You can’t save any data to your computer’s memory–when you reboot your system, all the information currently flowing through the memory is lost.
For example, if you have a term paper you’ve been writing, you can load an old version from the hard drive into your computer’s memory by opening it with a word processing program.
Then you can manipulate it and make changes. But you’ll want to save it often, because you’re just holding it in the RAM, and if your computer crashes you’ll lose the current unsaved version.
This is an oversimplified way of looking at computer memory; There are lots of ways that modern computers can use hard drive space to expand their working memory, but it shows the importance of having enough RAM.
If you’re limited to, say, 256MB of RAM and running Windows XP or Vista, you take up most if not all of that just running the operating system, so opening programs or Web sites will take a lot longer.
Like any storage device, RAM is measured in megabytes and then gigabytes (1 gigabyte equals roughly 1000 megabytes).
Most new computers ship with at least 512 megabytes (MB) of RAM if not a full gigabyte (GB).
We’ll talk more about how much RAM you want with your system depending on what you use your computer for.
But not all RAM is created equal. Computer memory has varying speeds that measure how fast that information can be loaded into it or out of it.
Like a CPU, memory speed is measured in hertz (cycles per second). For example, if you have memory that operates at 400MHz, that means that it can handle 400 million cycles per second.
Newer computer memory is all DDR–double-data rate memory. By processing data on the upswing as well as the downswing, DDR memory essentially doubles the performance speed.
Most systems ship with DDR2 memory, the second generation of double-data rate memory, and a lot of video cards use even faster DDR3 memory.
RAM fits into your computer’s motherboard as DIMMs (dual inline memory modules) that pop into slots on the motherboard, usually next to the processor.
DIMMs also vary in size, so only certain types of memory can fit into certain types of motherboards.
We’ll talk more about making sure you get the right computer memory for your system in our five questions:
1) What kind of memory does my computer need? Not all memory works with all computers. In fact, you need to make sure that the memory you’re thinking about buying will work with your computer.
Most memory manufacturers such as Kingston (www.kingston.com) and Crucial (www.crucial.com) have search engines that will show you what type of DIMMs will work with your computer or motherboard manufacturer.
Remember, you don’t have to buy directly from these companies–you can just use their memory configurator to find out what RAM works for your system.
2) How much memory should I have? The short answer is, it depends. In general, the more the better.
You don’t want any less than 512MB to run Windows XP and 1GB is even better (especially if you’re thinking about upgrading to Vista).
Most users are fine with 1GB, although if you do any graphics or video editing, you’ll want to think about upgrading to 2GB or more.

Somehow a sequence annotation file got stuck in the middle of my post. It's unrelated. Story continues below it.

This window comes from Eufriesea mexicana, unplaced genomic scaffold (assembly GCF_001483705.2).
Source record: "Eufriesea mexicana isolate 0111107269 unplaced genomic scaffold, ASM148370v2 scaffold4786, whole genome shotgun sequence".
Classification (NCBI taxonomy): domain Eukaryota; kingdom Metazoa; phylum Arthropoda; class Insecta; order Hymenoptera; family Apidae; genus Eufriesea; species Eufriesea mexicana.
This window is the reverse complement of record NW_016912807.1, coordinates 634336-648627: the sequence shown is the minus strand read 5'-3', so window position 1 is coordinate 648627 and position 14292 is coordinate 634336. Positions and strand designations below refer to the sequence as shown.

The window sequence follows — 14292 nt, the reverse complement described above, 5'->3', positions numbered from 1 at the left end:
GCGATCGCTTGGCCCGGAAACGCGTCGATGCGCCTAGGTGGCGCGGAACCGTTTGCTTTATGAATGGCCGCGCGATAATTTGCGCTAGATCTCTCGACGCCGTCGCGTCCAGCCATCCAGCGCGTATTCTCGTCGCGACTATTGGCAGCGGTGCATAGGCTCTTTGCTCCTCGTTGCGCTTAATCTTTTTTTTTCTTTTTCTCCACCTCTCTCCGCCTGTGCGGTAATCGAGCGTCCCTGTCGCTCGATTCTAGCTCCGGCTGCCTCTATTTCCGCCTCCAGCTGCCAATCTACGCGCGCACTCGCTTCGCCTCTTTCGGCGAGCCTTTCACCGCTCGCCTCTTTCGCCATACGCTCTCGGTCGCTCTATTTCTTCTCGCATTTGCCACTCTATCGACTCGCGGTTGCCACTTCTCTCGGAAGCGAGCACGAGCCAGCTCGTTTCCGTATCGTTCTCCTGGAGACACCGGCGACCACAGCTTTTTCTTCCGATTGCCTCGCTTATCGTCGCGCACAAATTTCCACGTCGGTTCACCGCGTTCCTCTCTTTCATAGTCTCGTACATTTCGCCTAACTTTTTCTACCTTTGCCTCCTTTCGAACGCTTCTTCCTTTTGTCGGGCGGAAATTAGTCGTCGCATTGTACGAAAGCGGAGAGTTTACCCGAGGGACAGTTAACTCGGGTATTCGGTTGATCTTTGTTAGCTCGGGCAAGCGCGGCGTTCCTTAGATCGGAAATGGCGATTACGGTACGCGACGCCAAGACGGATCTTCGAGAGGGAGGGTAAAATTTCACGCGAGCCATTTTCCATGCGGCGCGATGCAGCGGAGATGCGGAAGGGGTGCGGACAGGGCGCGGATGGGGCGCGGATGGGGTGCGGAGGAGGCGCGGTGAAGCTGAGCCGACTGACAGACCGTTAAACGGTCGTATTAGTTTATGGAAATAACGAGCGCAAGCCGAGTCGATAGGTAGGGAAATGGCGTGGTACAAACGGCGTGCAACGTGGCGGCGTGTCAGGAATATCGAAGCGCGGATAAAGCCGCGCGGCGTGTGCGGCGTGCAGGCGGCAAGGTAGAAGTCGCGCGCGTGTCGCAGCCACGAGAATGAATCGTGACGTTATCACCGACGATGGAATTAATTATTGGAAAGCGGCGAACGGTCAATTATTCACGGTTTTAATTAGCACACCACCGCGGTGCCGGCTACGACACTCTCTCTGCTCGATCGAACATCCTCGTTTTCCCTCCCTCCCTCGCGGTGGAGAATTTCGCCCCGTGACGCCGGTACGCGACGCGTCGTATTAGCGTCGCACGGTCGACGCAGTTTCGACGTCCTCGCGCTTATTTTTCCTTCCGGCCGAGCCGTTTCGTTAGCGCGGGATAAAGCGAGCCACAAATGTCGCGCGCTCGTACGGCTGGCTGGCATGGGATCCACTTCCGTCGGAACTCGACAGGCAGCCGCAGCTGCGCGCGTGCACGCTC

3) What’s a good price for memory? Computer memory used to be very expensive, but as with most technology, the prices have dropped considerably over the years.
Prices vary quite a bit from manufacturer to manufacturer as well as with the type of memory, but $50 to $75 per gigabyte of DDR2 RAM is a very fair price to pay.
4) How fast of computer memory should I get? In general, the fastest your computer will support.
If you have a newer computer, getting 533MHz or 667MHz DDR2 will provide a significant boost over 400MHz memory.
But again, you have to make sure that your computer will handle that faster memory.
And if you mix memory–for example, having 512MB of 333MHz memory and 512MB of 400MHz memory in two different DIMM slots–the memory will only operate at the slower speed.
5) How do I install computer memory? Installing computer memory is one of easier PC upgrades to make, but it still involves getting inside your system.
Power your PC down, unplug the power cord, and then remove the case cover. The DIMM slots are usually located next to the processor.
Make sure you have the notch in the DIMM lined up with the slot correctly and push one side in and then the other.
The DIMM should click into place and the side ejector tabs will snap in securely.
Computer memory can vary quite widely in price from vendor to vendor–even DIMMs of the same speed from the same manufacturer–so it’s best to shop around.
Start out by using a memory configurator at a manufacturer Web site such as Kingston.com or Crucial.com.
Write down the type of memory that your system can support and then you can start searching for the best price.
In our experience, buying memory online is much less expensive than going to your local brick-and-mortar store.
About the only reason to buy at a local retailer is if you’re not comfortable installing the memory yourself. Most local retailers will install the memory for a nominal fee–sometimes for free.
A broad Web site that covers a wide variety of vendors such as Bestgiftsfor.in will often yield the best price for computer memory.
Just be sure that the vendor you chose is a trusted one–it may be worth the extra couple of dollars to go with a company you’ve shopped with in the past. And watch shipping charges:
Memory is small and light, so you shouldn’t have to pay much (if anything) for shipping.
Also check the manufacturer’s Web site for any rebates they might be offering–computer memory is one of the product categories that almost always has some sort of rebate offer available.